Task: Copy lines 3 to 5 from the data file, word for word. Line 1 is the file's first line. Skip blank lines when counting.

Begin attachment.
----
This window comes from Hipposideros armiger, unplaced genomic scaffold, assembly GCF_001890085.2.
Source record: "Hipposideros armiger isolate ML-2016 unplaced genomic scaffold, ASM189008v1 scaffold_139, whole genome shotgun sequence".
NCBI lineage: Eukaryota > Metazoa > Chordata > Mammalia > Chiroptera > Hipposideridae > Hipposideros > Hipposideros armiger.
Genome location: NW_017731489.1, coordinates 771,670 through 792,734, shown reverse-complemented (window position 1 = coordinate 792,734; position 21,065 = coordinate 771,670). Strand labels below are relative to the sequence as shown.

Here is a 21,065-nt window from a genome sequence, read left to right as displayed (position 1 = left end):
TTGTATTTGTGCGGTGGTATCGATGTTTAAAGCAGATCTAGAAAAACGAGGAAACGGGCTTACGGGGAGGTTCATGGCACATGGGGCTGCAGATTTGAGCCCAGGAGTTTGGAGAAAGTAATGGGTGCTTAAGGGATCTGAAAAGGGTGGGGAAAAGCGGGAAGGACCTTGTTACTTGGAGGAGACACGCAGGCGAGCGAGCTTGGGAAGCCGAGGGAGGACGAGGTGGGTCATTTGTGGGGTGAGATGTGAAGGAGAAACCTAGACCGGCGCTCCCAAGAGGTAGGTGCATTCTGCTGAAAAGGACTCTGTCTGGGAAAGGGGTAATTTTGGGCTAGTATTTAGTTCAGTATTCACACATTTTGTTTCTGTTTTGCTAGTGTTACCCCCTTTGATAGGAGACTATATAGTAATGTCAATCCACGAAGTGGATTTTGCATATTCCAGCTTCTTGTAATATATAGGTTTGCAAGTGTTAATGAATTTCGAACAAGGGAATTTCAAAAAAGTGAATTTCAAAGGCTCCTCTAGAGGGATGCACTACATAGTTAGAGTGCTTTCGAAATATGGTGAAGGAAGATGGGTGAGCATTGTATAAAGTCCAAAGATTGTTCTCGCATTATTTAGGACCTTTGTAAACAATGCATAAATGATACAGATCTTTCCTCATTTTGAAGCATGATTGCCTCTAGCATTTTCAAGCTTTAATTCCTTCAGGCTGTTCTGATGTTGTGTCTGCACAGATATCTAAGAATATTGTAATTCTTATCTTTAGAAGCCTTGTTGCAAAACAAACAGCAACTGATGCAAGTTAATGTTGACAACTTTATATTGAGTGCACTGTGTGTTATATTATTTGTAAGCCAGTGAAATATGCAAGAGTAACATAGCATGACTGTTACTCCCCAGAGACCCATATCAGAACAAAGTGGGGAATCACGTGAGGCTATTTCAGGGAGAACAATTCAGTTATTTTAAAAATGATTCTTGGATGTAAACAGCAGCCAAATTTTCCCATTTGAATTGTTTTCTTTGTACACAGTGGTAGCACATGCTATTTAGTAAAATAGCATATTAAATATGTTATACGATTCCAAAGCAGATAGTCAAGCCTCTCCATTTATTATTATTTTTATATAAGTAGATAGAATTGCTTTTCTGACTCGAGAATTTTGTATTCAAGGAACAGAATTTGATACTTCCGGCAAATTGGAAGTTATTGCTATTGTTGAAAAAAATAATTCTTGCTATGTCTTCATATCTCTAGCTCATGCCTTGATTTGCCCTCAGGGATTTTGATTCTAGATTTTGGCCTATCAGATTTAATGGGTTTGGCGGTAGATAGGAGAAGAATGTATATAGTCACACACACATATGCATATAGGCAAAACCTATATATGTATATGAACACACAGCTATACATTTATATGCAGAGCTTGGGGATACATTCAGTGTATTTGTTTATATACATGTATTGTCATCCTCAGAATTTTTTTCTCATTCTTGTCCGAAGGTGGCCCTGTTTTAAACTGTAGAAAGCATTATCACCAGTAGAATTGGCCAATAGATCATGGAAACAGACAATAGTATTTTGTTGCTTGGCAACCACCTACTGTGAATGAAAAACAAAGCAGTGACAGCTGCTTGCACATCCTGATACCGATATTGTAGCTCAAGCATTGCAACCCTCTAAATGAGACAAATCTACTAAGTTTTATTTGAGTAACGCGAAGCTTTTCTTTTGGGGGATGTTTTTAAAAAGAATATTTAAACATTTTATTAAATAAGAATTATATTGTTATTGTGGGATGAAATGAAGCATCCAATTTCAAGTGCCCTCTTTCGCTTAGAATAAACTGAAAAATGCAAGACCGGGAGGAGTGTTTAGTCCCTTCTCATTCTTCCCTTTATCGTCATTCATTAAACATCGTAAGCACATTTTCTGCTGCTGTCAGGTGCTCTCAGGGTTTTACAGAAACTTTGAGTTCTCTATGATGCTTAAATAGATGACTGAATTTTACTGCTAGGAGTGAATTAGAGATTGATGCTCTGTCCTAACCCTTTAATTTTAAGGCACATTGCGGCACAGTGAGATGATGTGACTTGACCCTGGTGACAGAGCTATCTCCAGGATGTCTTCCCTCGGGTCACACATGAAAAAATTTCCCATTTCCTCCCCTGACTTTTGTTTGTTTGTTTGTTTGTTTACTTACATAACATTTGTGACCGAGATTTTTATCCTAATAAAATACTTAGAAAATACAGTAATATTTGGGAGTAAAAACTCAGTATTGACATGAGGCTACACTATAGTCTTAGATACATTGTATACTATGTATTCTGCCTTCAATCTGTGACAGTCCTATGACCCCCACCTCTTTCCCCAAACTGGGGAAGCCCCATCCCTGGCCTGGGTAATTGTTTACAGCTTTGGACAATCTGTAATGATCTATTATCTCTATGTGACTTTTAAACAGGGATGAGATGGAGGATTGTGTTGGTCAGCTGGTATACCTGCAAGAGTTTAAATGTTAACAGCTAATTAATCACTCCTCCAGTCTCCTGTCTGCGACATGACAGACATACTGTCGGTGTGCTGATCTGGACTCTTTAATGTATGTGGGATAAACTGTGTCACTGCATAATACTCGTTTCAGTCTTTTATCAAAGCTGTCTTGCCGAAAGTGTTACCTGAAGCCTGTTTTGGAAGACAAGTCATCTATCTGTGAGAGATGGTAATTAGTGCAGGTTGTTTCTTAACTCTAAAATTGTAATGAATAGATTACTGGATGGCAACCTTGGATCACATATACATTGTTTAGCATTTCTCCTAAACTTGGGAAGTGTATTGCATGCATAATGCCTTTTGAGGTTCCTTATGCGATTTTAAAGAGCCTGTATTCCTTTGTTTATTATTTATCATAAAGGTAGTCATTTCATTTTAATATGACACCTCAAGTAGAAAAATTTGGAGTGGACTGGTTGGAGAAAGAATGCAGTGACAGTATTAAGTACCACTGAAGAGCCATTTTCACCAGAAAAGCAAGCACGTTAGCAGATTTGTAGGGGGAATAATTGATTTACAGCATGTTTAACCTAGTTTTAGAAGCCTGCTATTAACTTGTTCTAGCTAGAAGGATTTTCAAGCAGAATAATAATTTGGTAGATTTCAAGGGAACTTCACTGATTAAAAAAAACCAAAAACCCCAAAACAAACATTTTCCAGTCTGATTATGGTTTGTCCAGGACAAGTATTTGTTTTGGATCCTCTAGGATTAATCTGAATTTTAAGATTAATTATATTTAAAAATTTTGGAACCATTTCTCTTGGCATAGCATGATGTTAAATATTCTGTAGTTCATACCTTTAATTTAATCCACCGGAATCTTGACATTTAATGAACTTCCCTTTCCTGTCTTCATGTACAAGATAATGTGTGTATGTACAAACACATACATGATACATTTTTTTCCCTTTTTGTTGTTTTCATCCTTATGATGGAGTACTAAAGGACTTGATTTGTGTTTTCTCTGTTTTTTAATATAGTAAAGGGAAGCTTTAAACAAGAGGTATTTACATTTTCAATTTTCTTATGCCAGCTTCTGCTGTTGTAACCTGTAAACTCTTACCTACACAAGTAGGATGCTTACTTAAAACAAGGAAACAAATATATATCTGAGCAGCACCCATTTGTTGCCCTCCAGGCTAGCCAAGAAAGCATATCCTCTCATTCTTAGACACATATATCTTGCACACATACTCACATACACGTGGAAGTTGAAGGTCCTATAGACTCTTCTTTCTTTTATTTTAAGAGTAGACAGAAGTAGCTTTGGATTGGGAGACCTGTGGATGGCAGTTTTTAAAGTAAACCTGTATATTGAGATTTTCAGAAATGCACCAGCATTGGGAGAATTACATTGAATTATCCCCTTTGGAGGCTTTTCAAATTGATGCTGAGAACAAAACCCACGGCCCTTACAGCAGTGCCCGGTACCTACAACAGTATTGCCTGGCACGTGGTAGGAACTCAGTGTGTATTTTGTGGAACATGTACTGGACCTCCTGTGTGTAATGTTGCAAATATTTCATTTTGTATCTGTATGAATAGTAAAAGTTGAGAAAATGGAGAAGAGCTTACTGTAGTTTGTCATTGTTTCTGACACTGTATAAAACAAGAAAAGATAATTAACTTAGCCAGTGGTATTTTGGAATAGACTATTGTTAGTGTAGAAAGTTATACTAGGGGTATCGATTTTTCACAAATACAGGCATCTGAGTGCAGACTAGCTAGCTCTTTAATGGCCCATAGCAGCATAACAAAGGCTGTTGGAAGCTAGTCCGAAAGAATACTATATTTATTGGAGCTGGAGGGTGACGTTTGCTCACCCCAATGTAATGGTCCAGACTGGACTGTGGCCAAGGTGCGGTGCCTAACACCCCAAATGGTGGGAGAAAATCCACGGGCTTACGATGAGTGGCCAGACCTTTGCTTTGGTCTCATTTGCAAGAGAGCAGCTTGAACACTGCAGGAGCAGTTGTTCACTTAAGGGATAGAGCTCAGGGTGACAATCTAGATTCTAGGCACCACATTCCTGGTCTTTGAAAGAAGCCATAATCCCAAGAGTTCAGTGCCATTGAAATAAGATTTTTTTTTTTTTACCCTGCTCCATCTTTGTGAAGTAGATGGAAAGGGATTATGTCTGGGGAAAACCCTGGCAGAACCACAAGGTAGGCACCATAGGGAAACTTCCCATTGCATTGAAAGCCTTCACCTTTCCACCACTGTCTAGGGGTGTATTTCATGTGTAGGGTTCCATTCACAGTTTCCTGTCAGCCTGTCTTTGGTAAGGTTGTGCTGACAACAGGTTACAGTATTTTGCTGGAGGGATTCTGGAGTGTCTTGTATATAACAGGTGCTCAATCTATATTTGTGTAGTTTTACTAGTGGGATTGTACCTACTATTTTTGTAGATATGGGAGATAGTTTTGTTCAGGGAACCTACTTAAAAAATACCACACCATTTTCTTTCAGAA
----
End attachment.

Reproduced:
NCBI lineage: Eukaryota > Metazoa > Chordata > Mammalia > Chiroptera > Hipposideridae > Hipposideros > Hipposideros armiger.
Genome location: NW_017731489.1, coordinates 771,670 through 792,734, shown reverse-complemented (window position 1 = coordinate 792,734; position 21,065 = coordinate 771,670). Strand labels below are relative to the sequence as shown.

Here is a 21,065-nt window from a genome sequence, read left to right as displayed (position 1 = left end):